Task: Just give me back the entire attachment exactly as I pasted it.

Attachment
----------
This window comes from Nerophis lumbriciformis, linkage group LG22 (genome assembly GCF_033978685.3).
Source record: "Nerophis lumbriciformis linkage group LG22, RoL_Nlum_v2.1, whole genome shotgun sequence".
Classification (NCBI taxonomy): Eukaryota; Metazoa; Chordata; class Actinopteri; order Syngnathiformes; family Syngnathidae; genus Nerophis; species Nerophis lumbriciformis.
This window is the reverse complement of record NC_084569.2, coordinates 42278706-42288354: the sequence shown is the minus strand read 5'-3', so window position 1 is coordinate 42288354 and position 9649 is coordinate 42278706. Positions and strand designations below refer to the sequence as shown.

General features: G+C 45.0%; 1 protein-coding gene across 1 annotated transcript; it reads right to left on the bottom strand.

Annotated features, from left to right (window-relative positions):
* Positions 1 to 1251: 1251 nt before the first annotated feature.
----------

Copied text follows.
This window comes from Nerophis lumbriciformis, linkage group LG22 (genome assembly GCF_033978685.3).
Source record: "Nerophis lumbriciformis linkage group LG22, RoL_Nlum_v2.1, whole genome shotgun sequence".
Classification (NCBI taxonomy): Eukaryota; Metazoa; Chordata; class Actinopteri; order Syngnathiformes; family Syngnathidae; genus Nerophis; species Nerophis lumbriciformis.
This window is the reverse complement of record NC_084569.2, coordinates 42278706-42288354: the sequence shown is the minus strand read 5'-3', so window position 1 is coordinate 42288354 and position 9649 is coordinate 42278706. Positions and strand designations below refer to the sequence as shown.

General features: G+C 45.0%; 1 protein-coding gene across 1 annotated transcript; it reads right to left on the bottom strand.

Annotated features, from left to right (window-relative positions):
* Positions 1 to 1251: 1251 nt before the first annotated feature.